While The Division is having its share of problems across the board, the problems on PC are much, much worse than they are on consoles. This became apparent during the beta for the game – quite a bit of time before release, but way past time to do any deep changes. The problem probably isn’t going to get better, either, according to a veteran developer with experience at Sony, Respawn, Irrational, and Pandemic Games.

Developer Glenn Fielder dug into the issue and explains, trying to answer the questions of “how bad are these hacks and… can they be fixed?”

Fielder saw a video depicting a client-side cheat program that is “poking memory locations and giving players infinite health, infinite ammo, and teleporting players around the level.”

He says that the game is using a “Trusted Client” network model based on what he’s seen, and that if this is the case, the game is likely unfixable. Fielder says that Ubisoft would have to “completely rewrite most of their netcode and game code around a server-authoritative network model,” and calls the problem “a fundamental misunderstanding of how FPS games are networked.”

What that means is that the game is modified before it’s sent to the server, and the server can’t do anything about it. The server has no way of checking if what the client, the game, is sending it is valid. It just assumes it’s all good. That guy’s definitely supposed to have 2,147,483,647 hit points. Of course we trust you. In a server-authoritative model, what happens on the server is all that counts, so stuff like that is discarded out of hand. It’s like two kids playing cops and robbers and arguing about who shot and what happened to the bullets. Yeah, you may have shot first, but I have bullet proof armor. Infinity times infinity bulletproof.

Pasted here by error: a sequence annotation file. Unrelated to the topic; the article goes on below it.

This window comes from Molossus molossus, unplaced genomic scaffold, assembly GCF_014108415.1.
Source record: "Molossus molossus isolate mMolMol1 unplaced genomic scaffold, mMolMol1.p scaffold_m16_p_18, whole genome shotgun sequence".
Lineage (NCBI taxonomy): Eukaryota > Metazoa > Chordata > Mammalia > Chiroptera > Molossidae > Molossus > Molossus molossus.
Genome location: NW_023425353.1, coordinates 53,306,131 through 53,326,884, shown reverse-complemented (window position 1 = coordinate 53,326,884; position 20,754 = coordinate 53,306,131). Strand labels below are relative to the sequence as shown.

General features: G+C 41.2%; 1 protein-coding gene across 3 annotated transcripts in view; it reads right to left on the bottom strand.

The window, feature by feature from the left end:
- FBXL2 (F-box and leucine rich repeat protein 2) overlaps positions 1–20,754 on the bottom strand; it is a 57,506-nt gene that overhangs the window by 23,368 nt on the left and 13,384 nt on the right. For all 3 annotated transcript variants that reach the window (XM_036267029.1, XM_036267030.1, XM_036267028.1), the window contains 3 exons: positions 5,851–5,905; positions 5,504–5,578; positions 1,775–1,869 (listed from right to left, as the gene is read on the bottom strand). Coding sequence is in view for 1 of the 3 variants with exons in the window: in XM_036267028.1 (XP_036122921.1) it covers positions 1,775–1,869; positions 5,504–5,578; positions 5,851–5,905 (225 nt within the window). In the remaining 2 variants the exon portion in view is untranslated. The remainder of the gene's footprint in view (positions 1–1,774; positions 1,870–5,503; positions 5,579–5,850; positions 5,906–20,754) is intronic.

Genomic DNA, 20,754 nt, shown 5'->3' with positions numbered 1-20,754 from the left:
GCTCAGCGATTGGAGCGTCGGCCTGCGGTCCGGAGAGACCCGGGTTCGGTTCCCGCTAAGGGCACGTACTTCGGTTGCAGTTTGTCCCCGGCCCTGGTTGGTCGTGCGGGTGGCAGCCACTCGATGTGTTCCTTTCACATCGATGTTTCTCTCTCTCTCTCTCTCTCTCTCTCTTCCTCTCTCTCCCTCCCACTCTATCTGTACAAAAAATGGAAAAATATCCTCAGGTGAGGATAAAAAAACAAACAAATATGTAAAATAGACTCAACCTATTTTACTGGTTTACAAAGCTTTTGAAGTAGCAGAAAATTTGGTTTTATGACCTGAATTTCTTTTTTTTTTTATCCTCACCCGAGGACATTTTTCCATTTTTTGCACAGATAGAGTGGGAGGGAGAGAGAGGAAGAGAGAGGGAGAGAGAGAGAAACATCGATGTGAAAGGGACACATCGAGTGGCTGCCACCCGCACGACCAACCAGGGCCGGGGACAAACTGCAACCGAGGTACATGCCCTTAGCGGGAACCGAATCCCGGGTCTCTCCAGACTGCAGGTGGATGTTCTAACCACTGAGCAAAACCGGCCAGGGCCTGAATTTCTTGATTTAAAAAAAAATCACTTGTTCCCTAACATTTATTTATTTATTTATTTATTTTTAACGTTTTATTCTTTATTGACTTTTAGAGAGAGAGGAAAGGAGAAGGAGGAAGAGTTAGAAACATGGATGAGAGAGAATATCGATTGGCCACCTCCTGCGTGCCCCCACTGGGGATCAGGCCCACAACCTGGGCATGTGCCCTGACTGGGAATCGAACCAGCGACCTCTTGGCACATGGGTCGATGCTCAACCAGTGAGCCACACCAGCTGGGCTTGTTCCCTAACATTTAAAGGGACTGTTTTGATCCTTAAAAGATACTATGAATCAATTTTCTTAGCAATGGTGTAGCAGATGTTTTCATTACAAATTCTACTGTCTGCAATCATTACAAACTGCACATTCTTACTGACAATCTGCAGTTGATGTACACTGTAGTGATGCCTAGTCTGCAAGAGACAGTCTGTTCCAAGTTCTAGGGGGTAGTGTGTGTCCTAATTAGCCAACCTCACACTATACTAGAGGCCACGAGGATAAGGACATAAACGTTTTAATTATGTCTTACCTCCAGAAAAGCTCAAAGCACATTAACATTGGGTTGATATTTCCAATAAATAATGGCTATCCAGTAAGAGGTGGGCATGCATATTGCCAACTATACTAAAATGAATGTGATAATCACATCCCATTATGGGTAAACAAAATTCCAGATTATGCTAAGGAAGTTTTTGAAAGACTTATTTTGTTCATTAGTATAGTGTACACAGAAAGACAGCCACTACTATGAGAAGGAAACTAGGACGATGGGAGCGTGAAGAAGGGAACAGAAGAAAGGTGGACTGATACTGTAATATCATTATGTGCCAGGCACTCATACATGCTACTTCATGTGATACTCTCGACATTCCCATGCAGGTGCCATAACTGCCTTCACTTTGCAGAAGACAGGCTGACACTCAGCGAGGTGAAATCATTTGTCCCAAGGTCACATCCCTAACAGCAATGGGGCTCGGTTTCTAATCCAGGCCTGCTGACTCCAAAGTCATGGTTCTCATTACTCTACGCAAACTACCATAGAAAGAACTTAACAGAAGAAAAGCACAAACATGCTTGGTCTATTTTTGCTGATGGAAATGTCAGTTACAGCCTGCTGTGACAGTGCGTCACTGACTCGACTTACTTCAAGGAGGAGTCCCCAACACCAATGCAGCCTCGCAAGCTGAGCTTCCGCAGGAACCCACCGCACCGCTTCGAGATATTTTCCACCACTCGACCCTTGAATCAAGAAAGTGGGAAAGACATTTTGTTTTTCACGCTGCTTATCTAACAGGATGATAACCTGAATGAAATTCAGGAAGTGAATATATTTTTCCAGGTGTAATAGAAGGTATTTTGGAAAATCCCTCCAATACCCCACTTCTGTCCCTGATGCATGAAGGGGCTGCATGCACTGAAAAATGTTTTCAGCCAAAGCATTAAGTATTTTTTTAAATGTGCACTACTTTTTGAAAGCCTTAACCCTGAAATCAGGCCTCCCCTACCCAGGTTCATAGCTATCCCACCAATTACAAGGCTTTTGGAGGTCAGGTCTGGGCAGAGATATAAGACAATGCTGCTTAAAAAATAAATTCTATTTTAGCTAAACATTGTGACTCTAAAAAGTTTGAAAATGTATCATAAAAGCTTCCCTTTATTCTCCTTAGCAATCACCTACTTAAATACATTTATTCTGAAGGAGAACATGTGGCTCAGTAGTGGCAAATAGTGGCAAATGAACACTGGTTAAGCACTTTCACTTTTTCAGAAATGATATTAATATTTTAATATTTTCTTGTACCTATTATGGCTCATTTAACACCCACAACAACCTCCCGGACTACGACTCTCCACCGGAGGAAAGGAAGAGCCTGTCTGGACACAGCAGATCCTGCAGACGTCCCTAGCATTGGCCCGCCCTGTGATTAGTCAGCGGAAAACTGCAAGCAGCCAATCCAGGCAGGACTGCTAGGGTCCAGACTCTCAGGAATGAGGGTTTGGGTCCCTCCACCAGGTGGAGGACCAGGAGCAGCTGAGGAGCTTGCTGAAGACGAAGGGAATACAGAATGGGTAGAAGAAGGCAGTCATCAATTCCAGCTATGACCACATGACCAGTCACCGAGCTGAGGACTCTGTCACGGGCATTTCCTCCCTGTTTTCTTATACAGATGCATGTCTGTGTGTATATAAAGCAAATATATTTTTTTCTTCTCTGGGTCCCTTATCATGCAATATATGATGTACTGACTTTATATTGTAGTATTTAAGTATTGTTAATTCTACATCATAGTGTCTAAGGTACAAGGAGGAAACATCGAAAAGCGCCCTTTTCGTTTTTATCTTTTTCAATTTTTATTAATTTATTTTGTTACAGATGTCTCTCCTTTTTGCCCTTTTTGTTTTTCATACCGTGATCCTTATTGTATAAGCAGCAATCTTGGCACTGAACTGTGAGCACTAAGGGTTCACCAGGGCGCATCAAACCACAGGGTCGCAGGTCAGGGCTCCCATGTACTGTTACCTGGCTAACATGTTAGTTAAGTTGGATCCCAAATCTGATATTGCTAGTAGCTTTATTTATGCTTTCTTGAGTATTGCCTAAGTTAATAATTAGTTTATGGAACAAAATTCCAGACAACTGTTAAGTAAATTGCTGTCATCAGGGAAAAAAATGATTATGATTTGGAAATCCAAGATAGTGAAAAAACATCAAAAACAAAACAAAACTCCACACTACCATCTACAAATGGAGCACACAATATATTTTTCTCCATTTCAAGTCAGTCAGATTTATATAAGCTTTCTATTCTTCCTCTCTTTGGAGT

Ubisoft could already be working on the sort of client he refers to, which would be a pretty large patch. If they try to make it work as is, it sounds like it’ll be a continual arms race between Ubisoft and hackers, though. It seems like a huge oversight to make, so I can’t help but wonder if it was done for the sake of player-to-player performance or something like that. If you’re playing it mostly as an MMO, sticking to the missions and cooperative elements, you may never run into this stuff, but it’s sure to come up before too long once you venture into the Dark Zone. If Ubisoft can’t fix it, it could become a big problem, as a portion of the game they’ve sold people is essentially unplayable.

Like Fielder, I’m rooting for the development team despite evidence that there may not be much hope.